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  • Writer's pictureJonathan Martin

Knee Replacement - Secrets to a Rapid Recovery

Now every person is different and the causes that have led to them needing a knee replacement can vary hugely. However there are a few key factors that will make a huge difference to how quickly a person will recover from knee replacement surgery, and how well they recover.

For over 10 years I have run 'Knee & Hip Classes' for people with knee and hip pain who are waiting for replacements, recovering from replacement surgery or even just trying to avoid or put off needing surgery. Those who do go to have surgery are often back in class within a couple of months, not always doing as much as they used to because they may still be waiting for some of the swelling to go down. However within a couple of weeks of being back in class they are almost all able to push the pedals around on a bike and go up and down steps.

Now you maybe thinking that I keep talking about them being back in class or back doing things.

Well this is the biggest secret to recovery - not rehab but 'prehab'!

Doing the physio exercises before surgery. The greater the ROM (range of movement) in the joint and the greater the strength in the muscles and the better the balance in strength between the muscles that control the movement of the knee pre surgery the better the post surgery outcomes will be*.

At this point you might argue that you are in pain when you try to do certain movements, therefore you couldn't possibly do exercises before you have the surgery. You will be in pain that is why you need the surgery, but that pain can actually be reduced by doing exercise pre surgery. Tight muscles place more tension on the joint leading to increased friction between the surfaces which is generally increased further by poor muscle balance meaning that the tension in some muscles lead to poor joint alignment creating increased friction in the joint (in many cases the cause of the problem in the first place). By teaching you how to do daily movements with good joint alignment we start to correct those imbalances and reduce some of the friction within the joint reducing the pain on those movements and more generally in life. Post surgery this leads to better recovery because there are no/less forces acting in the wrong direction on the replacement knee joint, aiding recovery and helping your new knee joint last longer through less friction and therefore less wear and tear.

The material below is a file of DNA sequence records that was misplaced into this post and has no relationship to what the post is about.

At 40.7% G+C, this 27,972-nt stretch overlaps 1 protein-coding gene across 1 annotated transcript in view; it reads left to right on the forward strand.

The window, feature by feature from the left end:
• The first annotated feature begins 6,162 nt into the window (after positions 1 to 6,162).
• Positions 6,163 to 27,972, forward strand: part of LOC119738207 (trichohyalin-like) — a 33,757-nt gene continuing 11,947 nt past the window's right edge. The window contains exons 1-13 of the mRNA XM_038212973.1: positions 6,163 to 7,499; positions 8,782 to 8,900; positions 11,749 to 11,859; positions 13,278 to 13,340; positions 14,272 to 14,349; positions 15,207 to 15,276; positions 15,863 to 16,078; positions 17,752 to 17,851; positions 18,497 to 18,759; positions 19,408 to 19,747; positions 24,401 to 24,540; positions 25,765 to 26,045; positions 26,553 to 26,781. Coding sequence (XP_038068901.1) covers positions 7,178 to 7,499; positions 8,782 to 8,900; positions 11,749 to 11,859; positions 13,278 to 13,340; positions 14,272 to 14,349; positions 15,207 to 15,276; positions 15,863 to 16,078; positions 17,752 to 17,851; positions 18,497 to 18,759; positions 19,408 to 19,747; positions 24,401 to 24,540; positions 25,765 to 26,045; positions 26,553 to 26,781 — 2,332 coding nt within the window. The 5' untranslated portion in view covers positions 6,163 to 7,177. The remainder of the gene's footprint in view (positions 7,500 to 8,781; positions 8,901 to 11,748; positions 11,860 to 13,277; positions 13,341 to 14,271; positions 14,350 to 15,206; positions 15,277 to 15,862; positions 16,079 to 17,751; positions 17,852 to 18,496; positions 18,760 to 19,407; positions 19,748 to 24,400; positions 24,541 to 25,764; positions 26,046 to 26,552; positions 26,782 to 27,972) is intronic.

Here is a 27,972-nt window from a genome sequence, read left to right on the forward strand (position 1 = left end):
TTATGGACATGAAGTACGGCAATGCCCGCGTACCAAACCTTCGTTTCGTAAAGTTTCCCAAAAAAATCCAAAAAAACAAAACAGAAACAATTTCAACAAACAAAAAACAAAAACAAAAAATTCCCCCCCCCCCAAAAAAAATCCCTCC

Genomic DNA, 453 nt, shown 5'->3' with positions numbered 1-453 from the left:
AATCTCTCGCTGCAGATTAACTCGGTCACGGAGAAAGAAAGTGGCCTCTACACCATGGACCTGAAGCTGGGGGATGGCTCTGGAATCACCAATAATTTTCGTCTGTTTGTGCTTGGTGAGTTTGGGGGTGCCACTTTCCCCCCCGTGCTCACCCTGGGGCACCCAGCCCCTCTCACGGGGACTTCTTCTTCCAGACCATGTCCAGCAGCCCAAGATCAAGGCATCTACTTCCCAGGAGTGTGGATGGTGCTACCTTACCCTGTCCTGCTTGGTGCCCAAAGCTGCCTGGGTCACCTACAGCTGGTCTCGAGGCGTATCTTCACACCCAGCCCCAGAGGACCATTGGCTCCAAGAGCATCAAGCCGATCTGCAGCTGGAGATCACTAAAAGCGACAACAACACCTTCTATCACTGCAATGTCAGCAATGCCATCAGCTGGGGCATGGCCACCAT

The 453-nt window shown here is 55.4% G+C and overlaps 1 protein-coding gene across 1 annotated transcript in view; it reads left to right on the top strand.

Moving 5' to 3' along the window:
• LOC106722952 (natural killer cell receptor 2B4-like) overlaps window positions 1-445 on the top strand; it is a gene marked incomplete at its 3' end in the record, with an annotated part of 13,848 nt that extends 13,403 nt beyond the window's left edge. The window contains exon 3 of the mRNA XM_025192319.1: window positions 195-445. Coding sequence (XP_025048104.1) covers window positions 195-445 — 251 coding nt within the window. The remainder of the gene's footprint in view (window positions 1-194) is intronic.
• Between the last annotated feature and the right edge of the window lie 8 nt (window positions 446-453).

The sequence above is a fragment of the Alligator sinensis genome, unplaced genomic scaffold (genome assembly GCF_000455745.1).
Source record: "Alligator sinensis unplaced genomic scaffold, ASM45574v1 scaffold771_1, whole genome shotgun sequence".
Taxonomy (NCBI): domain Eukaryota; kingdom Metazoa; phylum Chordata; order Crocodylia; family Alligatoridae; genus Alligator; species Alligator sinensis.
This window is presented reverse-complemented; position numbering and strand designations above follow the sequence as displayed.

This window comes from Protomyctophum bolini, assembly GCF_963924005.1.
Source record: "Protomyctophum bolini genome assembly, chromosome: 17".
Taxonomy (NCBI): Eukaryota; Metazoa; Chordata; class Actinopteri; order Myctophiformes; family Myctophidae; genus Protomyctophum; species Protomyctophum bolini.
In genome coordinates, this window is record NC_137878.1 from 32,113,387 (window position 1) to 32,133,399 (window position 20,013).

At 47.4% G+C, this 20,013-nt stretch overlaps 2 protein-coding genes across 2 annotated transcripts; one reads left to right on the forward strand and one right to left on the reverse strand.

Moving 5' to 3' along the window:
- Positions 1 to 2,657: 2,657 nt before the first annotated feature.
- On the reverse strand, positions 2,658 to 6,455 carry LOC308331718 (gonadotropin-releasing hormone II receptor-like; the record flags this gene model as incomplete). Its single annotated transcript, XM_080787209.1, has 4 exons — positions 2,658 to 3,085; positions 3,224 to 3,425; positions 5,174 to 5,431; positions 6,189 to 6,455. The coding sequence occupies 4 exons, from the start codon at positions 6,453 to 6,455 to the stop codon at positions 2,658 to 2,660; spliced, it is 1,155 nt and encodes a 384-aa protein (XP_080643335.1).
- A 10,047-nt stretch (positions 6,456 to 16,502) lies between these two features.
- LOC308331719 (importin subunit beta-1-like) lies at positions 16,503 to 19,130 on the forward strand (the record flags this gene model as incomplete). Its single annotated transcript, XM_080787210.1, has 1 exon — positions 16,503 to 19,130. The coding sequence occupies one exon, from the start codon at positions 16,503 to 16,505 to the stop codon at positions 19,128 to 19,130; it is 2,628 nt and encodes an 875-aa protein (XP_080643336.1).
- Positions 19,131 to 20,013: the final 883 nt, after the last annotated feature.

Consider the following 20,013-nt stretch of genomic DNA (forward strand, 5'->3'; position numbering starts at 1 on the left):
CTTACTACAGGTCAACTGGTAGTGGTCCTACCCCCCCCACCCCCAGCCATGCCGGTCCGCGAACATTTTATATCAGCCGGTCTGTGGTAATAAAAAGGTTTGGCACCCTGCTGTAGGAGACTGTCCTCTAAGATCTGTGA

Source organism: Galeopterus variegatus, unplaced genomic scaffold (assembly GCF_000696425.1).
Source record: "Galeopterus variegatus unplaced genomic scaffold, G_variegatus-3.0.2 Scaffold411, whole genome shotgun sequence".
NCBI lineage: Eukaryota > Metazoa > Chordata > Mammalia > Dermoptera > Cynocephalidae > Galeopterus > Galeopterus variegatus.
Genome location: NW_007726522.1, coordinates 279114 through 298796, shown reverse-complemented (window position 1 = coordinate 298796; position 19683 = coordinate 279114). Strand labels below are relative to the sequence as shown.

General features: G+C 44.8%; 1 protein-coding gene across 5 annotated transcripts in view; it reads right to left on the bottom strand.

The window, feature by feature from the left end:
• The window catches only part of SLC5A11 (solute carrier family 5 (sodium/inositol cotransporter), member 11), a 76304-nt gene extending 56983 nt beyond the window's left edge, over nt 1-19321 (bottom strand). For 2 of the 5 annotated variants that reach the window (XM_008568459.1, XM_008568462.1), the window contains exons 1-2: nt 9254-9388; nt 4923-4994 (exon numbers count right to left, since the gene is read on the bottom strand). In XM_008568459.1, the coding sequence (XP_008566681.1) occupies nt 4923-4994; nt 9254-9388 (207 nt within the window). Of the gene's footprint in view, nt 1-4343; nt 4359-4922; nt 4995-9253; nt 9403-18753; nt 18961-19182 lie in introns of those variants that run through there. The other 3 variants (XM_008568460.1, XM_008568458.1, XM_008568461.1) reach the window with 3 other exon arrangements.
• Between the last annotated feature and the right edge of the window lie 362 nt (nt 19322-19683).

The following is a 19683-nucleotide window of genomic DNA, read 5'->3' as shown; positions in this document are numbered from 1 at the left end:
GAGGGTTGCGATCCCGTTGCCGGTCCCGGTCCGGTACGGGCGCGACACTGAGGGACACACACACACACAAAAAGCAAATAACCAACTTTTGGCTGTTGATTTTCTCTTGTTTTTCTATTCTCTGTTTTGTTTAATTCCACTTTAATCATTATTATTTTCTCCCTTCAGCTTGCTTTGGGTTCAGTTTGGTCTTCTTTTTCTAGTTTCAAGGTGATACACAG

Many of my clients have come to me several months post surgery having had there first knee (or hip) operated on and awaiting (or expecting to need) surgery on the other leg as well. They usually feel that they need to build more strength in the leg that has been operated on so that they can cope whilst the other leg is recovering. What they find is that there recovery from the second operation if and when it becomes necessary is much quicker (weeks instead of months) than it was from the first operation because they did the exercises first. They not only built strength and improved their ROM but learnt how to do movements correctly with good alignment reducing the stress on the joint(s).


Prehab - do appropriate exercises before you have the surgery.

Pain - it may hurt, there maybe some pain or discomfort.

  • This will usually reduce the more you get used to doing the exercises.

  • The pain is trying to stop you damaging the joint further - that damaged area is going to be replaced.

  • There is likely to be a lot less pain in the long run.

Good Alignment is the key! - It is absolutely the most important thing in your prehab and rehab! If your instructor is not emphasising good alignment in your exercises find a different instructor or even just watch my 30 minute knee and hip rehab video**.

The image below shows a good exercise performed badly - the knee is coming across the body and the foot is not in alignment with the knee.

*There are always exceptions usually as a result of complications during/post surgery although these are a lot less common than they used to be 10-15 years ago.

** Please excuse the background but the video was shot in my garage

during the first COVID lock down.

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